Cisco Blogs

Serious UX Design Using Comics

July 18, 2011 - 2 Comments

I have written in the past about the value of using storytelling in web and mobile design, and specifically, using design comics to illustrate or work through user experience (UX) problems and solutions. Design comics are really just storyboards of an experience, but with characters and dialogs added so as to tell a story.

The great things about using comic storyboards in illustrating an experience are that (1) they help you think through a new experience in parallel to the use cases you’ve developed, (2) they include the user, not just the web pages or interface, (3) they get everyone on the same page about what’s getting built, and (4) they’re quick to create.

Here’s an example of a comic set we whipped together a while back to illustrate the potential experience with registering for a new WebEx iPhone app.

Our WebEx team was launching the first version of our iPhone app under a tight deadline for Mac World. Though the app itself was free and downloadable off the iTunes app store, many people would not actually have a WebEx account to use it. The team first started out by showing the story of how a user might learn of the new app, and what the default experience would be if based on the status quo registration. First, here’s a panoramic view of the one-page comic we put together:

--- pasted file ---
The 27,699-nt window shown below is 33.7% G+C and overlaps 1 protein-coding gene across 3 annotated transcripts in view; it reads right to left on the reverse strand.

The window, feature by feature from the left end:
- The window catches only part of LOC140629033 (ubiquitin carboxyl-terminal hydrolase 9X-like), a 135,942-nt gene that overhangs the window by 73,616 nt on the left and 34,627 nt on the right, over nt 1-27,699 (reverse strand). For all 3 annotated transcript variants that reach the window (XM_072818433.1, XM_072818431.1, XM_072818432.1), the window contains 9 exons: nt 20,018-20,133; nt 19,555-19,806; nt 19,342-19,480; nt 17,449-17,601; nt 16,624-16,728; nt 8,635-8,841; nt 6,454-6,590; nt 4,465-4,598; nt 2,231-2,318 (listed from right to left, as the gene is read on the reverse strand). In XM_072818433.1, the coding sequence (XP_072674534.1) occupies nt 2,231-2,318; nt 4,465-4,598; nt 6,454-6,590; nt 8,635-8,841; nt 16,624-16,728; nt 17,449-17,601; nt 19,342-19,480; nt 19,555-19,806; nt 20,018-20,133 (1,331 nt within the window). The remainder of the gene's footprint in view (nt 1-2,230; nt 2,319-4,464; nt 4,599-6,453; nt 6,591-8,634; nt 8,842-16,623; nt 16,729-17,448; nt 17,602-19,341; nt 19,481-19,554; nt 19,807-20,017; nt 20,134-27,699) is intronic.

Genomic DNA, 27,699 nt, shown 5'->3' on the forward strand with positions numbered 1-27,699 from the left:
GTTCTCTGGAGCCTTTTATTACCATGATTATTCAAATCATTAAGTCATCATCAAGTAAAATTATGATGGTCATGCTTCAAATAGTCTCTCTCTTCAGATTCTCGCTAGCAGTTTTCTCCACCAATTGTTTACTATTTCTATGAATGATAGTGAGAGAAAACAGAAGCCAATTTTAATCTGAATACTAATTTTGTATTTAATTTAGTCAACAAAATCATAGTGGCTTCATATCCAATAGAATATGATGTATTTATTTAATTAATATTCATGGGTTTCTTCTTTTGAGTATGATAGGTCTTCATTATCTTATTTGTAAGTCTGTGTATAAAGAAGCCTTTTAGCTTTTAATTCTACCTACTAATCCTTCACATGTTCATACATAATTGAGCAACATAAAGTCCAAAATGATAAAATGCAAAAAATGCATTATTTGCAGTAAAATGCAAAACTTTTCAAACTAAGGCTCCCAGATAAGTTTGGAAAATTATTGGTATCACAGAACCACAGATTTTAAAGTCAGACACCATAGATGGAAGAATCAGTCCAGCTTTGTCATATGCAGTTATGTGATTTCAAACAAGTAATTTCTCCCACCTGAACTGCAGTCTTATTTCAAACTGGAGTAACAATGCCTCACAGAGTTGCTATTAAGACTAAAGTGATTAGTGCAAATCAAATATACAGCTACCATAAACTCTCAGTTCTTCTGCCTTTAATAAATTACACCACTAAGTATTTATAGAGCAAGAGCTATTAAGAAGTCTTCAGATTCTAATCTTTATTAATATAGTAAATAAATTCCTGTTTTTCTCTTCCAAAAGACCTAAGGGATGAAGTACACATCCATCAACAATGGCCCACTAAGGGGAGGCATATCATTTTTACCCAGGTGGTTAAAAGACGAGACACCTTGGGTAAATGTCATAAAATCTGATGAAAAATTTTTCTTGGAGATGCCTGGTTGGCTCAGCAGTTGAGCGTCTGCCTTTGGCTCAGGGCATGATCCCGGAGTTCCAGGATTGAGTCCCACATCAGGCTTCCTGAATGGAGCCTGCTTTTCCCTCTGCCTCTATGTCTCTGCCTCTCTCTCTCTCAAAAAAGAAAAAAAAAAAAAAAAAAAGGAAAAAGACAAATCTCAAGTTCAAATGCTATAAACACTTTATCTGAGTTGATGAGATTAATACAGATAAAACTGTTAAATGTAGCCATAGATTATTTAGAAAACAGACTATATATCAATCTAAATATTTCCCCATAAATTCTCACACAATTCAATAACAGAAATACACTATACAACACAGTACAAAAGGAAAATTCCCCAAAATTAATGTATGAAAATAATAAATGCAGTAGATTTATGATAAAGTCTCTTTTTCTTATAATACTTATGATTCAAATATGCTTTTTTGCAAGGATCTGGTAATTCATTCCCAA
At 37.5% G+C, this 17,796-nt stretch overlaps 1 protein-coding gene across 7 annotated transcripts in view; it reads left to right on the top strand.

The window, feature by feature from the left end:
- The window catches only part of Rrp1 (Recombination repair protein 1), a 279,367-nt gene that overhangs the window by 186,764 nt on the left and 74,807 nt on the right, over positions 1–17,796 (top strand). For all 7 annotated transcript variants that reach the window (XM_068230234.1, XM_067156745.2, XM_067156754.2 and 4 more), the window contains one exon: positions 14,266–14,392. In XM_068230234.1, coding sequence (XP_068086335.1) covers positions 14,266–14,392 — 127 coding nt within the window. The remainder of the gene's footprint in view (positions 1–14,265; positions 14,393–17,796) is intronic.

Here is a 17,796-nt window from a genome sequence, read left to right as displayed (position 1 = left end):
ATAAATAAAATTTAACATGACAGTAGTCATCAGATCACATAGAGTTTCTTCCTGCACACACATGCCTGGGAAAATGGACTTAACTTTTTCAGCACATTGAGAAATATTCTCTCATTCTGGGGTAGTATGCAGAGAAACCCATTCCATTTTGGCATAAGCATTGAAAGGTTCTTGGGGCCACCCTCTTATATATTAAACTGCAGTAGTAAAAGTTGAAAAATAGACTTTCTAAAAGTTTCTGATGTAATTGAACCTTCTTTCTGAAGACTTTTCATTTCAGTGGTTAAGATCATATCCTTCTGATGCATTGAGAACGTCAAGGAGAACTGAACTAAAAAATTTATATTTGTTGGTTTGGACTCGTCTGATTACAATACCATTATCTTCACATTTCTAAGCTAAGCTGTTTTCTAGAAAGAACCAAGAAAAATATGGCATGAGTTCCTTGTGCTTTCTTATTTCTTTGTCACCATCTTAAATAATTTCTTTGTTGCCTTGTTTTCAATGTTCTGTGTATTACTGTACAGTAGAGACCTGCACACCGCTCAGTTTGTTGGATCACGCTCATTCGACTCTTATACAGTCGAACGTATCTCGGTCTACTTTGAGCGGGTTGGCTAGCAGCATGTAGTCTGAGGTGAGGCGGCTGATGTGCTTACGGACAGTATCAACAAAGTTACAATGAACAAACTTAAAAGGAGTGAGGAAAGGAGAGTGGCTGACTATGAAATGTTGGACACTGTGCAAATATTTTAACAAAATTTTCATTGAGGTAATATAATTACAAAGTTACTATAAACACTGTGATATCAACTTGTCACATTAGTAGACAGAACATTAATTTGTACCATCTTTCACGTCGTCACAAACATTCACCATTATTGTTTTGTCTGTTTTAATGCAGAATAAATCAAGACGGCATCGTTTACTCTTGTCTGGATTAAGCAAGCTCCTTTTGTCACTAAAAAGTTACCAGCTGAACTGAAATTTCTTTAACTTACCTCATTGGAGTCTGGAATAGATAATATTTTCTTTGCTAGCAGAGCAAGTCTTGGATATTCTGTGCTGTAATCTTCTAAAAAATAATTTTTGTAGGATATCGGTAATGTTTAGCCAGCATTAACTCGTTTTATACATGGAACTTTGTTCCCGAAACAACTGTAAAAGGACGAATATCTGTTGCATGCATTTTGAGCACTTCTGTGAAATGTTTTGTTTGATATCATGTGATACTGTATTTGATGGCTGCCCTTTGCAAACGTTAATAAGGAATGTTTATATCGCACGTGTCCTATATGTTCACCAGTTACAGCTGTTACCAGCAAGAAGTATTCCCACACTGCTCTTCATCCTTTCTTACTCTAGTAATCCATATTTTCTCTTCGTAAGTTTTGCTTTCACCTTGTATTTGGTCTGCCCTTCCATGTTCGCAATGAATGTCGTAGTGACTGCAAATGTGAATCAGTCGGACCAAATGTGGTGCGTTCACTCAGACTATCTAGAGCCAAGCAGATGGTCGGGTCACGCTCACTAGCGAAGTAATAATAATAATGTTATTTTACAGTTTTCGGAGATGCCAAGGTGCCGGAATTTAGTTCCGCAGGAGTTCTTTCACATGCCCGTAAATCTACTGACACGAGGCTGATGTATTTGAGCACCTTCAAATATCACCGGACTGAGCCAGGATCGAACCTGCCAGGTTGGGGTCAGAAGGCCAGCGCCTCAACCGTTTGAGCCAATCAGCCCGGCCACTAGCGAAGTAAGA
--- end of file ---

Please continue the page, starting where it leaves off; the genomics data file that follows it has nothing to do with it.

And some more readable close-ups:

Part 1:

Part 2:

You can see her frown when she encountered the long form, and this simple illustration did a lot to show the issues that users would encounter if we simply translated our traditional long forms onto a mobile device. In fact, since that time we’ve done a lot of work on the web sign-up forms also.

This little comic did a lot to illustrate some inherent problems with simply translating a web page experience to mobile. Once the team made those issues visible through the comic, it was obvious to the team what to do: Streamline the experience and dramatically simplify the forms.  Thanks to that comic, we removed a huge barrier to initial for the app, which (thanks to being a great app but also having a low sign-up barrier) is now amazingly successful.

You can quickly do comics using PowerPoint slides and some quick sketching, as shown in this video I put together:

Creating a Design Comic


In an effort to keep conversations fresh, Cisco Blogs closes comments after 60 days. Please visit the Cisco Blogs hub page for the latest content.


  1. This little comic did a lot to illustrate some inherent problems with simply translating a web page experience to mobile.
    How to Design a Website

  2. Thanks, Martin – I really like your design comics as a tool. Anything that streamlines power pointing is a good thing. Helps in communicating to non-web-heads too!